Reaching a next level of driving
They say that the Julian Alps in Slovenia offer some of the most impressive Alpine landscapes. Why take a plane when you can drive half way through Europe to visit them? Quite obvious, we think. We load the car with a tent, sleeping bags, pillows, blankets and a sufficient amount of coffee and we - Jenthe (the pilot), me (the singing co-pilot) and our navigator Ednorozhka (a white unicorn) - head from Belgium to Slovenia around 22:00h on a beautiful Friday evening.
We drive through Germany - Cologne, Frankfurt, Munich and meet the morning in Austria. The landscapes start expanding around us, but we realize our estimated driving time is expanding, too. Mountains are growing, hours are growing, too. Many of the main roads are closed, so we need to take some mountain roads. These deviations turn our estimated 12-hourish road trip to something like a beautiful 19-hourish road trip (including a 2-hour nap in the car).
|Driving through the Austrian Alps|
We let go of the idea that we will have the day in Ljubljana as planned and simply immerse in the breathtaking landscapes of the Austrian Alps, still covered and still accepting new snow. By early afternoon we are finally in Slovenia but as we are late anyway, we decide to enjoy the journey and drive off the main road (this time deliberately) to find a nice spot for an improvised picnic. We see a little sharp-roofed church in the distance and we randomly head to find it. As we take our well-deserved final break underneath the church on top of a grassy hill, we take some photos and it is only then that I see in the photos that my pilot's eyes are all red and he is actually barely half-awake...the perils of a road trip.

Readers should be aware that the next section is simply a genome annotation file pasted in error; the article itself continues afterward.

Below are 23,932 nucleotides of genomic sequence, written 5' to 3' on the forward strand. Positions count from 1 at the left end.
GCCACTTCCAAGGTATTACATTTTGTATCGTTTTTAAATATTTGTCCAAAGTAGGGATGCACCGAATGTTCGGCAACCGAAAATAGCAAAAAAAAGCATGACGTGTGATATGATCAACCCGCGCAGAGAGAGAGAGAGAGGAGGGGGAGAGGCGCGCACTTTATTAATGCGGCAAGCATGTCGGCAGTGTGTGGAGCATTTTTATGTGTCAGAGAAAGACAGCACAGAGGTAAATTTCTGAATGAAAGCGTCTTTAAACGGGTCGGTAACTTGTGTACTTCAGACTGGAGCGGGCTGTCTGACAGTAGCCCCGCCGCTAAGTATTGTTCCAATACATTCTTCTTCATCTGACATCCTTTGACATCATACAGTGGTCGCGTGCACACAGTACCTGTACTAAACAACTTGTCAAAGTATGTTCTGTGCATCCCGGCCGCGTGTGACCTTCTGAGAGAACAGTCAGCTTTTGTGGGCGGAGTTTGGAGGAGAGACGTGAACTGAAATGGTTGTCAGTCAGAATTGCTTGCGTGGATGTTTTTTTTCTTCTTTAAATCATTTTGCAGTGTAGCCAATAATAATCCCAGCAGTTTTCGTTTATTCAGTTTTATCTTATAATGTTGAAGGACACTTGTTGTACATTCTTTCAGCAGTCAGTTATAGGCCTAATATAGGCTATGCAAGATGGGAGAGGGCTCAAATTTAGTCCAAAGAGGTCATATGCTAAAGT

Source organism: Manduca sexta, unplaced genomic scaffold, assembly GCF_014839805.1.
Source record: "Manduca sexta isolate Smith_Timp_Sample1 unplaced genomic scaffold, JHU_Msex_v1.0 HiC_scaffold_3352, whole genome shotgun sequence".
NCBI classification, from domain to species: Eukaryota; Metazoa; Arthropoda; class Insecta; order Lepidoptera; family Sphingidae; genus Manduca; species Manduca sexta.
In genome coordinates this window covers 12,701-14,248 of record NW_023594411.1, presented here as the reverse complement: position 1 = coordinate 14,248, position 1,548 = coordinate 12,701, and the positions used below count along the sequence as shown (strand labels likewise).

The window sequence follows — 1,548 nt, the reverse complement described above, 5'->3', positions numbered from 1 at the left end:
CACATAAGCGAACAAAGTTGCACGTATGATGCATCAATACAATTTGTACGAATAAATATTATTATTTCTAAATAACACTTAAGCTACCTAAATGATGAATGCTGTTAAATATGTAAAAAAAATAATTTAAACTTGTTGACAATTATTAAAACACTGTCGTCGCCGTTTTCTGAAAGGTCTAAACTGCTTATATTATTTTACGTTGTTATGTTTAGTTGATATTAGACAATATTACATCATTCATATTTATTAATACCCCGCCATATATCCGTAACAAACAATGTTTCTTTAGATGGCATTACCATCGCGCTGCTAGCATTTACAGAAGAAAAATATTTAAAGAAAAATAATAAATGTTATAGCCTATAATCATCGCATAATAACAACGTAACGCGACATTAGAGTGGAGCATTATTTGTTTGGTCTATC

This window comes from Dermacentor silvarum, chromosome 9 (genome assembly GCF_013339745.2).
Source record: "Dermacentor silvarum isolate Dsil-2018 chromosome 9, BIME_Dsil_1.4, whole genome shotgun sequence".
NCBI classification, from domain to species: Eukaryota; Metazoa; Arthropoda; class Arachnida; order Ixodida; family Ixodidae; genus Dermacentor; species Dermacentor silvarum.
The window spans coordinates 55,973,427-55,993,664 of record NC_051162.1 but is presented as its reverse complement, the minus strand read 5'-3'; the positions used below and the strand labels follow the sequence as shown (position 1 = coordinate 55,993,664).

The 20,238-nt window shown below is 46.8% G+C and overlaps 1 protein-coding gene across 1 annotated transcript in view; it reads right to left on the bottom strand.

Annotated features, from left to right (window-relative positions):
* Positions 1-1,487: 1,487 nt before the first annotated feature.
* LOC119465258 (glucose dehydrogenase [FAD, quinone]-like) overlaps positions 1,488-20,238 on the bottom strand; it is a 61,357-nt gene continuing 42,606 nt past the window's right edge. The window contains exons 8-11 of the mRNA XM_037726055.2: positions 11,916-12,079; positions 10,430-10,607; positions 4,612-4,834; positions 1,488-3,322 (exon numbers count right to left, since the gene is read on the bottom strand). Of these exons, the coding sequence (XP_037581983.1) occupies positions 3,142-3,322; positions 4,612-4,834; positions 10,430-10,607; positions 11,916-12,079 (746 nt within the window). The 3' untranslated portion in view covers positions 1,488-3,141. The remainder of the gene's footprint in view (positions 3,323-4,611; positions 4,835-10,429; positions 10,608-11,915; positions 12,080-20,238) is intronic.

|Perils of roadtripping|
Experiencing Ljubljana - somewhere under the rainfall
We finally make it to Ljubljana and head to catch a sunset from the city castle. The view over the Baroque-style neat old town is welcoming underneath the pink skies.
Two buildings, though, stand right in the middle of the Square of the Republic and take more attention than necessary. They seem to me as the ultimate mistake of giving "creative" power in the hands of nationally-favorable architects during the communist times. It is clearly a failed and superficial attempt to create an urbanized space in the middle of an ancient city - basically with no mercy for the neighboring existing landscape. I feel even more empathic, as I relate these architectural crimes to some buildings that have happened in my native Bulgaria, too, and that will forever remind us of those times, during which the country was above human identity.
|Sunset from Ljubljana castle|
P.S. Today these ugly Ljubljana buildings ironically serve as a "National Center for Innovative Entrepreneurship"
|Seriously... who does that?|
On the positive side, there are plenty of beautiful colorful churches in green, yellow and red colors, which bring us back to the charm of the city. They are quietly sitting along the river Ljubljanica, enriched by beautiful bridges, guarded by dragons. The dragons are the symbol of the city and supposedly they must be everywhere. We even try to play a game of "dragon spotting", but to be fair - the most frequent encounters with dragons, which we have, are with those on the souvenir shop windows.